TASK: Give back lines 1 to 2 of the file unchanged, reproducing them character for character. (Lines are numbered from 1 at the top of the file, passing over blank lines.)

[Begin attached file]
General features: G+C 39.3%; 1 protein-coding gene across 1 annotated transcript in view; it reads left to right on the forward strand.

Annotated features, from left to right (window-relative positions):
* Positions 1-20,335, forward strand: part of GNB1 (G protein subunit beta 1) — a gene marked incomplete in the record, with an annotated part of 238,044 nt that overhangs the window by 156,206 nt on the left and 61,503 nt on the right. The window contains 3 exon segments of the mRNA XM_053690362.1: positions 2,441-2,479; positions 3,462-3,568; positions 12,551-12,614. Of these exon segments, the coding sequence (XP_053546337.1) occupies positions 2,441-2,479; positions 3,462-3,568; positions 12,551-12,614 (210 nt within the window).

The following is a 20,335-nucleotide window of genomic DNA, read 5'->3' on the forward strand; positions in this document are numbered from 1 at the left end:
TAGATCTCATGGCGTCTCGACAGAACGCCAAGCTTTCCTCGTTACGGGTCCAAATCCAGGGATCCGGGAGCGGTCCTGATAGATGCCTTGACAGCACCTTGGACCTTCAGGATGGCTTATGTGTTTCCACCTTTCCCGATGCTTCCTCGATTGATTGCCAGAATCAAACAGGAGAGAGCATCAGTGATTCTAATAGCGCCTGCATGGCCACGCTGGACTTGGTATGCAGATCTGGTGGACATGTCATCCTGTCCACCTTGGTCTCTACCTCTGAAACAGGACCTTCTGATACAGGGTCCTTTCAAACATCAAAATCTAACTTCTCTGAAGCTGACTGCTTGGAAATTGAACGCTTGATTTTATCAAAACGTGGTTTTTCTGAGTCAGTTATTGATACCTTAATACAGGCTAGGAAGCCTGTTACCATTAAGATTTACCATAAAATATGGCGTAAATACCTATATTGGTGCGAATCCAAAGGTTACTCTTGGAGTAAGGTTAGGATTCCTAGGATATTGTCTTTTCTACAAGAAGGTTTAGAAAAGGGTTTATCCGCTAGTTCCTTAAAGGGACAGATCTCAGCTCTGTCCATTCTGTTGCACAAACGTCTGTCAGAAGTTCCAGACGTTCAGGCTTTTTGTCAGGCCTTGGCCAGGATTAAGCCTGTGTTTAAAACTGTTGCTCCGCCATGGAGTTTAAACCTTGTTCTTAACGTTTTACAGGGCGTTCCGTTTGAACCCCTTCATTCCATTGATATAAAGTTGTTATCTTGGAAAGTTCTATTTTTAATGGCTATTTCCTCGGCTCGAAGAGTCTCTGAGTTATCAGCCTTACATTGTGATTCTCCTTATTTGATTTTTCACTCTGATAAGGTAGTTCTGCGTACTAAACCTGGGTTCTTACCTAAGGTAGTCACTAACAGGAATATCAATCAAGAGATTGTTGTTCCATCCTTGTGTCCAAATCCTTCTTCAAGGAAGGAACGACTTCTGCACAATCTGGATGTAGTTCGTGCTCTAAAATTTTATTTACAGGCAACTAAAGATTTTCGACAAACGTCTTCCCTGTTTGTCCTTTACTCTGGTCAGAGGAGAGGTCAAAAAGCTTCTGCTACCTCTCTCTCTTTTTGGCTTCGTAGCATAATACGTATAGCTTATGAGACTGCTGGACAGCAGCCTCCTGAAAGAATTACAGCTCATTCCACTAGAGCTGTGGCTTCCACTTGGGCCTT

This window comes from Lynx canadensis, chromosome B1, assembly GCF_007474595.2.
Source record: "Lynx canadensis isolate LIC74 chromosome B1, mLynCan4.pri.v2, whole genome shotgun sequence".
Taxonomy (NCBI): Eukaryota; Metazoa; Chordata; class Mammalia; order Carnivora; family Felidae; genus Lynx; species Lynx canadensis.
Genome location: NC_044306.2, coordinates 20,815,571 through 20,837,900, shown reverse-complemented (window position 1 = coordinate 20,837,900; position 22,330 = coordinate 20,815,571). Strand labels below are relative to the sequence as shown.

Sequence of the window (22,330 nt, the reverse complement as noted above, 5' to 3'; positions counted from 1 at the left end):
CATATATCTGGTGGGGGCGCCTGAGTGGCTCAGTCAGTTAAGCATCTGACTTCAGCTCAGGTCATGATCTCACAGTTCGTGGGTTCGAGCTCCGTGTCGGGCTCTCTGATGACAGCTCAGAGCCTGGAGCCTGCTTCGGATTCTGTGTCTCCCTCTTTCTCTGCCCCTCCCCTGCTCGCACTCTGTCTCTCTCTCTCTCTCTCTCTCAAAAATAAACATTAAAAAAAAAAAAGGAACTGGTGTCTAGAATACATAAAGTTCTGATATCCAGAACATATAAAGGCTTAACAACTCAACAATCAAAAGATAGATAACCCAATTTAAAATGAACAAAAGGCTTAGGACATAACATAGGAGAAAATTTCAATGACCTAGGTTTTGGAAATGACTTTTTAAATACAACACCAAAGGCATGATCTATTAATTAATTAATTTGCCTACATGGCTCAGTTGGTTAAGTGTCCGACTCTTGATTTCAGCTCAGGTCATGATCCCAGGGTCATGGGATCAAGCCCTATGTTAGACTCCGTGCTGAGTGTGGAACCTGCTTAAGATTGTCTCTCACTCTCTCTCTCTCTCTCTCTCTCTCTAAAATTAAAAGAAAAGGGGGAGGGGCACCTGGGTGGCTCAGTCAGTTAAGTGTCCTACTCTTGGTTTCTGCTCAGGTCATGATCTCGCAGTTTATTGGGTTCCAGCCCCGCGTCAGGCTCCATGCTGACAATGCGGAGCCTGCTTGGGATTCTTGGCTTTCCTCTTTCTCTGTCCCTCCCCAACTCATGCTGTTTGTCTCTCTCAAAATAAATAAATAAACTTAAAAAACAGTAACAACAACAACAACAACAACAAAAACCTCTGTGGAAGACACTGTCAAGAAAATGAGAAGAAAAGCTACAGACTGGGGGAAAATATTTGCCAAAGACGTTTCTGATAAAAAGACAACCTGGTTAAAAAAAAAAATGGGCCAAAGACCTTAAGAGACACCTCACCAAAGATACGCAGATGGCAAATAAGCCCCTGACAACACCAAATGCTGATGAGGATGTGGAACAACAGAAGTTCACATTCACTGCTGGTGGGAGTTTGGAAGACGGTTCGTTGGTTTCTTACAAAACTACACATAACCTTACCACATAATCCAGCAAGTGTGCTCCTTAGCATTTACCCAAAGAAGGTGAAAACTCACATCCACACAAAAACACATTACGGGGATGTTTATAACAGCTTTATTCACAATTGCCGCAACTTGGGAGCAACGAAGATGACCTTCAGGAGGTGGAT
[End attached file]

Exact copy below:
General features: G+C 39.3%; 1 protein-coding gene across 1 annotated transcript in view; it reads left to right on the forward strand.

Annotated features, from left to right (window-relative positions):